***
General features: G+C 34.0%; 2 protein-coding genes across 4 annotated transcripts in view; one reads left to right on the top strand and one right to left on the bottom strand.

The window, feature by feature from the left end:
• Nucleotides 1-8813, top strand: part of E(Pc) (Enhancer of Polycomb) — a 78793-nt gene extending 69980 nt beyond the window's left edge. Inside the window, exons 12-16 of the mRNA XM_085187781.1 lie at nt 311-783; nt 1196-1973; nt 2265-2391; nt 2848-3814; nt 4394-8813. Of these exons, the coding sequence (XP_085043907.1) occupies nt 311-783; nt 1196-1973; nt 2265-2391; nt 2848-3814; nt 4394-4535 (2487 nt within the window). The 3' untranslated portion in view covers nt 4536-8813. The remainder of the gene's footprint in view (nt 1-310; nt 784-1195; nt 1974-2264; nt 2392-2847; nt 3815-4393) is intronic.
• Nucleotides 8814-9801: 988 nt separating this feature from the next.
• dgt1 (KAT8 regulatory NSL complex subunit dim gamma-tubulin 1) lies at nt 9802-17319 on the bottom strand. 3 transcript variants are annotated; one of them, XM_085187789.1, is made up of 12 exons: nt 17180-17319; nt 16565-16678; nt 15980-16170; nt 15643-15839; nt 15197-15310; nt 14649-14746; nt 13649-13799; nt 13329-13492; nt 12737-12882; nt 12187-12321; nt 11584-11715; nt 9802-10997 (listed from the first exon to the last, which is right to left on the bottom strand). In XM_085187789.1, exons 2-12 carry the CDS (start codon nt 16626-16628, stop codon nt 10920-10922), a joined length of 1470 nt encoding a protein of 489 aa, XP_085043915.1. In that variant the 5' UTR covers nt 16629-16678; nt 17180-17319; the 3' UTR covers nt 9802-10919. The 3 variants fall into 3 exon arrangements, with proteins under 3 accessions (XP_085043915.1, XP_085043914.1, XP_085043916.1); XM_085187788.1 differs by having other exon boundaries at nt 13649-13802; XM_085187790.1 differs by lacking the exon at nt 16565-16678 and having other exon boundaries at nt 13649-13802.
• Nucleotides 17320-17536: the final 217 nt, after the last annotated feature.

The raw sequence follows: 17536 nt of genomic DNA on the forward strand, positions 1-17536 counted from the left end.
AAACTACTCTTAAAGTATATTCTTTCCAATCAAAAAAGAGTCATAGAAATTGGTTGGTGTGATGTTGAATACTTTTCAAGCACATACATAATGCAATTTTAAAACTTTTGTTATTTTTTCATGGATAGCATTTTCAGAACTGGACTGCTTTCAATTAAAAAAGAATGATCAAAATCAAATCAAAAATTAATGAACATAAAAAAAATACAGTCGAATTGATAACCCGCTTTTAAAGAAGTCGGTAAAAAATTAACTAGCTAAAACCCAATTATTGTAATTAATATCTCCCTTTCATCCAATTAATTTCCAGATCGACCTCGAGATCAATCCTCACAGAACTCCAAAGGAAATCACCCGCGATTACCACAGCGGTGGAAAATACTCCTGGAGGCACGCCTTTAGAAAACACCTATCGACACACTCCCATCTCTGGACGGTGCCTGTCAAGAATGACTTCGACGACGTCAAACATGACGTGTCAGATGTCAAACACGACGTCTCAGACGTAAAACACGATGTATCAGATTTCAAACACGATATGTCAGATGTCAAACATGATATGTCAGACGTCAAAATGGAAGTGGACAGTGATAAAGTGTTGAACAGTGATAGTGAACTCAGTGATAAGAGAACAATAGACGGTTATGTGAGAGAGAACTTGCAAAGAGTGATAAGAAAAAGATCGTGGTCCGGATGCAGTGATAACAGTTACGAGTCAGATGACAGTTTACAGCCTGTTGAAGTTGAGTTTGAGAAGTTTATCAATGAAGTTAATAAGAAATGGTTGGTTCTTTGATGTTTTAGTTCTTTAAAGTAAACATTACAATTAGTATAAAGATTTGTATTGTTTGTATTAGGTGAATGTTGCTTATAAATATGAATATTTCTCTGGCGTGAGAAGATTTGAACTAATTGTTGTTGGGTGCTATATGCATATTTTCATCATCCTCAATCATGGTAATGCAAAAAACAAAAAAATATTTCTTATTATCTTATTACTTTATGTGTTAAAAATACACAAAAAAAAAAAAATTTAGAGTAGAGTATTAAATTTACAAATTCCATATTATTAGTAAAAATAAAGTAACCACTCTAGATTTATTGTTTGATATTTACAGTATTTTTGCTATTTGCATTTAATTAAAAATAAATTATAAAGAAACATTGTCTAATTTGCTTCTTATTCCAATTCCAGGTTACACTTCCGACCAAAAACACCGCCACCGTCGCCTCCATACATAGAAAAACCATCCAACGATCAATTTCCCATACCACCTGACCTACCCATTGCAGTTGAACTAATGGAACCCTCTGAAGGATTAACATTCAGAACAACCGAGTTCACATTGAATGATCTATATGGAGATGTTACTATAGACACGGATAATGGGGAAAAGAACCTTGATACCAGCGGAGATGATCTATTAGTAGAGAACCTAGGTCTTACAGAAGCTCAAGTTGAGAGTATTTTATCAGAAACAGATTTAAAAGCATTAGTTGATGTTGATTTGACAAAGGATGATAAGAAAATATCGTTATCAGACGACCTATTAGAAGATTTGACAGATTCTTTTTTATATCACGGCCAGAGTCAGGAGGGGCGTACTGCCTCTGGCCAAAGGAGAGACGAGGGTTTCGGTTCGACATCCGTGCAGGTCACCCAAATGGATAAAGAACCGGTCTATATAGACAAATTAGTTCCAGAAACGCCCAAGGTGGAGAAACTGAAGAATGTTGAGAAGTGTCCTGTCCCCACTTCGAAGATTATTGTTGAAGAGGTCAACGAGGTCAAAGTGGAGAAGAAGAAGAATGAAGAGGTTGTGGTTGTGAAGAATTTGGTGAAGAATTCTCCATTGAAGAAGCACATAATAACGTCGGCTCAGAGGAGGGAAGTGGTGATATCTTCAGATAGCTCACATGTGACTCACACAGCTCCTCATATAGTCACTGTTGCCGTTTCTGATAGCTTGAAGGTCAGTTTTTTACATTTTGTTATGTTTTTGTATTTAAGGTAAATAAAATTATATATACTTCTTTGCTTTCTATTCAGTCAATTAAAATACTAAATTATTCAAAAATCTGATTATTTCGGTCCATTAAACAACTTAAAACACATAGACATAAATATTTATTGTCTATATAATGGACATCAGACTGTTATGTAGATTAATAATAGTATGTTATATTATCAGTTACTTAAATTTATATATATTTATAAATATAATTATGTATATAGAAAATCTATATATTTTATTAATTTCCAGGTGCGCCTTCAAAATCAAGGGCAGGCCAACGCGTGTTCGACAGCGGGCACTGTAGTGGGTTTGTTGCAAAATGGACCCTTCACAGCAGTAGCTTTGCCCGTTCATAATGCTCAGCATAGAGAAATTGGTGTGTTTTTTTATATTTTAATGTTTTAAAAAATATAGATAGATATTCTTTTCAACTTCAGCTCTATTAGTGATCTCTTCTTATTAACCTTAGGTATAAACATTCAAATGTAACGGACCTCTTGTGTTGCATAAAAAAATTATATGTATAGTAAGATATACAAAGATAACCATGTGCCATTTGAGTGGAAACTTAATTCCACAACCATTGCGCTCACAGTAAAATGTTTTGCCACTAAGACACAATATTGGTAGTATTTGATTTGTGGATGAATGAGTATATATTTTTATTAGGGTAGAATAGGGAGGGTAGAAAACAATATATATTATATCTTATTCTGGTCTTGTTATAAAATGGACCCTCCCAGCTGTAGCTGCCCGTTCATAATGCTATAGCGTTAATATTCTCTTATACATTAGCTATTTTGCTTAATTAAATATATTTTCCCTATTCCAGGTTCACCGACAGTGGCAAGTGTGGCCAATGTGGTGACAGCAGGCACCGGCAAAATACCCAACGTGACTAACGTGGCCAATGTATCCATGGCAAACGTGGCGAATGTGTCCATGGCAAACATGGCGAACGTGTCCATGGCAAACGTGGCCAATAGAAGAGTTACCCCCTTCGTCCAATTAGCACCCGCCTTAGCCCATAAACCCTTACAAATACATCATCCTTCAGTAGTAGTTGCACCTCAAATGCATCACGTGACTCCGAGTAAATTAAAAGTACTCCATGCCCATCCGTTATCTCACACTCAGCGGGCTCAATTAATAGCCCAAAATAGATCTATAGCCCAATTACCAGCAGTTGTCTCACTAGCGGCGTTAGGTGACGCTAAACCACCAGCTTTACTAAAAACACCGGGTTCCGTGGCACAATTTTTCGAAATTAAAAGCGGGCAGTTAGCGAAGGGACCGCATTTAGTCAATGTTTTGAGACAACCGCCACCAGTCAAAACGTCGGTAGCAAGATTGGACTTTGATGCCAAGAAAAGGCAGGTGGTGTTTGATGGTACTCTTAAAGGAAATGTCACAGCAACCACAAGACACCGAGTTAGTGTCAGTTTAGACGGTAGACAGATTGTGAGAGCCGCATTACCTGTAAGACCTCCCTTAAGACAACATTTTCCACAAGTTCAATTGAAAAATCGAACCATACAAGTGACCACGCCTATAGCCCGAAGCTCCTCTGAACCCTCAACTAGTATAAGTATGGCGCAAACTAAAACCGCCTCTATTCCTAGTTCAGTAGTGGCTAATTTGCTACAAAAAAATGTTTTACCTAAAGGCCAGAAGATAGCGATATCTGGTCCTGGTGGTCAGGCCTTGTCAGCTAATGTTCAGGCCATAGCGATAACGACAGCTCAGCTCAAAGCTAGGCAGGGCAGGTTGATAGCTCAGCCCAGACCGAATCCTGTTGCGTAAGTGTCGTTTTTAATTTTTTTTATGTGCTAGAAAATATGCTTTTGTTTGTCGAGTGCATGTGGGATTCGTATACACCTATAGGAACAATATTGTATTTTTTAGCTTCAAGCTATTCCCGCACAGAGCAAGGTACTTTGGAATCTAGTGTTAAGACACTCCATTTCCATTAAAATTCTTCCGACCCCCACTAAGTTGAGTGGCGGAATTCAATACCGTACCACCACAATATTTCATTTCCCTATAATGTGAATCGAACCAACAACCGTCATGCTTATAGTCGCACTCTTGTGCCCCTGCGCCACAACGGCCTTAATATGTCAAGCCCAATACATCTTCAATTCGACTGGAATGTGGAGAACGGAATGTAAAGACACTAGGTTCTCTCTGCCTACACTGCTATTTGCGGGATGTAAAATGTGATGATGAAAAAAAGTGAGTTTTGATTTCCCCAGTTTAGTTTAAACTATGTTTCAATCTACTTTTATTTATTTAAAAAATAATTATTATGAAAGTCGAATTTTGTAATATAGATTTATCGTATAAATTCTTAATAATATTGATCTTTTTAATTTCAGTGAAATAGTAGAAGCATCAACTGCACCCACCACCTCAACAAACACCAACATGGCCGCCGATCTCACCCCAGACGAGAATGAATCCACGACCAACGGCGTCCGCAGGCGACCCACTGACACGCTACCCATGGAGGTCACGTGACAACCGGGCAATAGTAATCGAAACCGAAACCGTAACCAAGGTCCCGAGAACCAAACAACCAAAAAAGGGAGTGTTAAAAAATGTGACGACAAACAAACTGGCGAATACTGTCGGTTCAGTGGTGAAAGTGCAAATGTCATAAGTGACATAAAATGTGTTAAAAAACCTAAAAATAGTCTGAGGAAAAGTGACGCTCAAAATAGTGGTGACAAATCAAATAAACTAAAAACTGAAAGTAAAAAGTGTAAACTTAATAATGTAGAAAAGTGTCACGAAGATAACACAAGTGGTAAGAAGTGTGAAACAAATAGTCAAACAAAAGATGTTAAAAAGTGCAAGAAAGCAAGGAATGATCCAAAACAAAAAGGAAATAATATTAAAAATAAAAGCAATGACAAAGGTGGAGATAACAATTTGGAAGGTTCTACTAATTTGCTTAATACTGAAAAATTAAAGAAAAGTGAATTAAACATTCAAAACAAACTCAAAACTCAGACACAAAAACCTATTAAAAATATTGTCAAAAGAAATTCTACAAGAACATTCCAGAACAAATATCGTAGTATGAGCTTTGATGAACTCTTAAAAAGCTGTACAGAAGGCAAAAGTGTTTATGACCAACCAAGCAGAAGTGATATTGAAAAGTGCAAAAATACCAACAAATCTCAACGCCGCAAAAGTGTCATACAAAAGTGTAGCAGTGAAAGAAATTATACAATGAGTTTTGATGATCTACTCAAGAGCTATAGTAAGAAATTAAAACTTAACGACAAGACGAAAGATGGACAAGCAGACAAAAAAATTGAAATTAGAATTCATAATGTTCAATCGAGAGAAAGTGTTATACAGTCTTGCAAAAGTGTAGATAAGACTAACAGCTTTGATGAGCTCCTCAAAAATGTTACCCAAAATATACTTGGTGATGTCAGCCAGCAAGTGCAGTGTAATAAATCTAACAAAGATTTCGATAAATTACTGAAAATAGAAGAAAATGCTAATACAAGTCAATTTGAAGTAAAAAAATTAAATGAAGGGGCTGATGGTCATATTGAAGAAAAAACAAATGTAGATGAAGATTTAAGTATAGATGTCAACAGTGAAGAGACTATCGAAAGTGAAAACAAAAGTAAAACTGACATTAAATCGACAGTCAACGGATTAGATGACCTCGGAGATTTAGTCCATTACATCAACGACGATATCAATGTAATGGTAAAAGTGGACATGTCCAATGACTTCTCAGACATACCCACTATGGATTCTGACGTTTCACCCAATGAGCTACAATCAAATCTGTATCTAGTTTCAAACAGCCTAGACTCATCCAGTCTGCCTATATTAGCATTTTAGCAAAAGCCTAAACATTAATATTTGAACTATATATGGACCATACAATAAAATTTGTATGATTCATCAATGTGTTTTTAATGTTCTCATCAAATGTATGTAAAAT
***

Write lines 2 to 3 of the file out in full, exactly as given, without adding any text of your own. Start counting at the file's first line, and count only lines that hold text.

The window, feature by feature from the left end:
• Nucleotides 1-8813, top strand: part of E(Pc) (Enhancer of Polycomb) — a 78793-nt gene extending 69980 nt beyond the window's left edge. Inside the window, exons 12-16 of the mRNA XM_085187781.1 lie at nt 311-783; nt 1196-1973; nt 2265-2391; nt 2848-3814; nt 4394-8813. Of these exons, the coding sequence (XP_085043907.1) occupies nt 311-783; nt 1196-1973; nt 2265-2391; nt 2848-3814; nt 4394-4535 (2487 nt within the window). The 3' untranslated portion in view covers nt 4536-8813. The remainder of the gene's footprint in view (nt 1-310; nt 784-1195; nt 1974-2264; nt 2392-2847; nt 3815-4393) is intronic.